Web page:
Breanna Kannick's Death Ruled "Accidental"


Nick Murray

The inquest into the tragic death of a beautiful, young resident of Moose Jaw has come to a close and her death has been ruled an "accident".

On August 20th, 2015, the 21 year old Breanna Kannick, died suddenly, and somewhat mysteriously, while in custody at the White Birch Remand Unit in Regina.

With 20 witness testimonies, the inquest lasted ten days, and the final deliberation took well over five hours, but ultimately her death was ruled "accidental".

The jury were given the task of deciding whether the death was because of natural causes, a suicide, a homicide, undetermined or an accident. Alma Wiebe, a coroner and the lawyer whose duty it was to oversee the inquest only permitted the jury to choose between those five options.
The details leading up to the moment of Kannick's passing were presented to the jury in full detail. It was discovered that Kannick succumbed to "asphyxiation due to aspirations."

It was also discovered that at one period, while in custody, Kannick had fallen and cracked her head on a steel desk before colliding with the hard ground. She was slow to recover from the fall, taking upwards of five minutes to get back into the bed.

The guard on duty saw Kannick on her knees but claims she assumed Kannick was simply getting herself prepared to go in front of the court, which was scheduled to happen shortly after her death.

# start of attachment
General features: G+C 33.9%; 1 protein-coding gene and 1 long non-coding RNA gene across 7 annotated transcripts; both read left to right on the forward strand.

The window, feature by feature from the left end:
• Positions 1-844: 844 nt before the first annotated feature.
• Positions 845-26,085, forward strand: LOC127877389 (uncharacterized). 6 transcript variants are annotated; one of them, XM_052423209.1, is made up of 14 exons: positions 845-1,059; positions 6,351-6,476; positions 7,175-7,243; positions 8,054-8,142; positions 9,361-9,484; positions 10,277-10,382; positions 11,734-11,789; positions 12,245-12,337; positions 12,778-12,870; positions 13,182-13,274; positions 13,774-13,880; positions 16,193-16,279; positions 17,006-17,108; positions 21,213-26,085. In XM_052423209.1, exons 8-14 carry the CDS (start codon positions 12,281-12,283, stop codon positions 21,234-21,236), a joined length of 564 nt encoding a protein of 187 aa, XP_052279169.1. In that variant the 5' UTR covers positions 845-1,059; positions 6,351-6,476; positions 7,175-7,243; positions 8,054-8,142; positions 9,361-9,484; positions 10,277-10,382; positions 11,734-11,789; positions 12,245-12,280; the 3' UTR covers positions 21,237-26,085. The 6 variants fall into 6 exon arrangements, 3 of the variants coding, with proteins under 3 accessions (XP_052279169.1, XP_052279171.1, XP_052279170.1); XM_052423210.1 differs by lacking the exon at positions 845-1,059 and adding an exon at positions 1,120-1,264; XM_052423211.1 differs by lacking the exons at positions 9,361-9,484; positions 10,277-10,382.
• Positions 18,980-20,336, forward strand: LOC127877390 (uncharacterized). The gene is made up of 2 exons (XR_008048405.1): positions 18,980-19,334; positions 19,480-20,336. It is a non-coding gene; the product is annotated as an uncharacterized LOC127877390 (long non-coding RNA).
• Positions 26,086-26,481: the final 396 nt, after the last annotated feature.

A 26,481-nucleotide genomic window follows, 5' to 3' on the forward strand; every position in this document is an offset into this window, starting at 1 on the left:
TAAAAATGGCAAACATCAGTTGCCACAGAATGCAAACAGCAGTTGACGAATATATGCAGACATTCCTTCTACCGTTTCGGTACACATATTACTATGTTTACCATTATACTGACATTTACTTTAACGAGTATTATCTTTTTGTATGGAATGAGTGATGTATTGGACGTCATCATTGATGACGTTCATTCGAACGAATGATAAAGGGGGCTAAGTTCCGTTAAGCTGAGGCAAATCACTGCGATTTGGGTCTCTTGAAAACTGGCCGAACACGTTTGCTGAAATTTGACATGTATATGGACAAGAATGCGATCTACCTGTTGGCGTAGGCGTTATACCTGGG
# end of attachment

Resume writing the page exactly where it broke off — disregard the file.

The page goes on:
It was also discovered that before falling, Kannick was having difficulty breathing and that she had requested to see a doctor on multiple occasions.

Despite the fall, the autopsy results showed no signs of significant head trauma.

The jury watched video footage of the events preceding Kannick's death. In the footage they bore witness to correctional officers and a nurse attempting to save Kannick's life.

At one point in the footage Kannick was seen vomiting black bile while the nurse rubbed her back.

Kannick was a known opioid addict and at the time of her death was going through serious withdrawals.

White Birch Remand Centre, it was discovered, did not have a protocol for dealing with opioid withdrawal and there were no written records documenting Kannick's health woes.

The inquest also presented a list of 10 recommendations for the Ministry of Corrections and policing that included the better monitoring of inmates, better training, improved staffing numbers and qualifications, thoroughly documented written communication between employees and documented checks on inmates every thirty minutes.

Clearly, the goal being to prevent something like this from happening ever again; and it seems to have had an impact as, on Monday, White Birch rolled out its first opioid withdrawal protocol.